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The Joint Expedition to Caesarea Maritima Excavation Reports

The Joint Expedition to Caesarea Maritima Excavation Reports: The Coins and the Hellenistic, Roman, and Byzantine Economy of Palestine

Jane DeRose Evans
with a Preface by Robert J. Bull
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  • Book Info
    The Joint Expedition to Caesarea Maritima Excavation Reports
    Book Description:

    This volume presents the numismatic results from nineteen seasons of fieldwork by the Joint Expedition to Caesarea Maritima (1971-1987 and 1993-1993). The expedition recovered just over 8,000 coins, of which about 2,700 were datable between 350 BC and AD 640. The volume provides a complete descriptive catalogue of the datable coins along with a separate section illustrated with color photographs of a spectacular hoard of 99 gold Byzantine solidi of Valens and Valentinian I discovered in 1993. The publication is volume 6 of the JECM (Joint Expedition to Caesarea Maritima) series.

    eISBN: 978-0-89757-015-2
    Subjects: Archaeology, History

Table of Contents

  1. Introduction
    (pp. 1-6)

    The army of Mu’awiya, frustrated by the fortification walls built by Byzantine emperors to protect the city of Caesarea Maritima, finally took the city by stealth, in the year we reckon 640 or 641 C.E. It seems that Caesarea was not destroyed by the invaders – it was far too large a city and the Muslim army was too small to wreak much havoc. But the city began a slide into obscurity, as people left and buildings and neighborhoods were abandoned. Roman and Byzantine Caesarea became a quarry for the Muslim builders, or raw materials for fertilizer and mortar. Yet in...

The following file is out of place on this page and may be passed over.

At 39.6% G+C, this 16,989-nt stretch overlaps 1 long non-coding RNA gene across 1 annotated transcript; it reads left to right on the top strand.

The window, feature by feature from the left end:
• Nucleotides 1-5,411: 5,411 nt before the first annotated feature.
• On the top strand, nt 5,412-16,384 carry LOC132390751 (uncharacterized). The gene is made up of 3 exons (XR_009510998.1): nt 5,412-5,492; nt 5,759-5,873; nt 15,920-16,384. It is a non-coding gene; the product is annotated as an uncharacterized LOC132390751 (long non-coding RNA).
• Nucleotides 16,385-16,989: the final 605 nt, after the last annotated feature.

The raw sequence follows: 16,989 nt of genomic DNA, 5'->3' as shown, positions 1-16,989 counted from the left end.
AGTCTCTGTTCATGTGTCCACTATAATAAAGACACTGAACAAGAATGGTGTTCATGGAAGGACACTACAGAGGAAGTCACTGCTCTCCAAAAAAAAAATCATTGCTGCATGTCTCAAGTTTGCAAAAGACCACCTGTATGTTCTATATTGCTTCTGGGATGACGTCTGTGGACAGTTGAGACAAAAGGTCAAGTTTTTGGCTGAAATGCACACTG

2. Chapter 1 Coins from the Excavations
    (pp. 7-24)

    Just over 8,000 coins were found in the Joint Expeditions to Caesarea Maritima excavations, of which about 2,700 were datable to some degree to the years 350 B.C.E to about 640 C.E. In addition, 129 Arabic, 15 Crusader, 70 blanks, and approximately 5100 “nils,” or coins that were completely unrecoverable were noted in the inventories. Of all the coins I studied, almost all were bronzes; one was silver and two were gold (50, 899, 2215; see also Appendix 1 on the gold hoard). My study concerns the coins from the last three centuries B.C.E. through the seventh century C.E.¹


  3. Chapter 2 Comparison of Caesarea to other Sites
    (pp. 25-52)

    The huge majority of coins found in any excavation are bronze, just as in Caesarea.¹ Lists of excavation coins are dutifully published by numismatists, but it has been left to archaeologists/numismatists in Britain and Germany to theorize what these coins can tell us about the site. It is this theory that seeks to answer what light excavated bronze coins shed on the ancient economy or trade. What Richard Reece and John Casey, in particular, have tried to establish is a “normal” profile of a site, based on the bronze coins found there.² These profiles are then used to find “normal”...

  4. Appendix 1: The Gold Hoard of Caesarea
    (pp. 53-62)
  5. Appendix 2: The Chi-Square Test
    (pp. 63-70)
  6. Catalogue of Coins from the JECM Excavations 1971–1987
    (pp. 103-204)

    The second line of the catalogue entry reads: metal, denomination (if known), weight in grams, diameter in mm, inventory number, locus (beginning with the letter L). An asterisk after the weight means that the coin was fragmentary, halved or pierced (asterisks are also used in the description to denote stars in the types). The inventory number shows the Year. Field. Area. Bucket. Field number. Unknown field is marked ‘X’; unknown area or bucket is marked ‘0.’ The full locus should be obtained by ascertaining the Field and Area number (e.g., the locus for coin one is G.18 000); ‘000’ means...

  7. Biographical Information
    (pp. 229-230)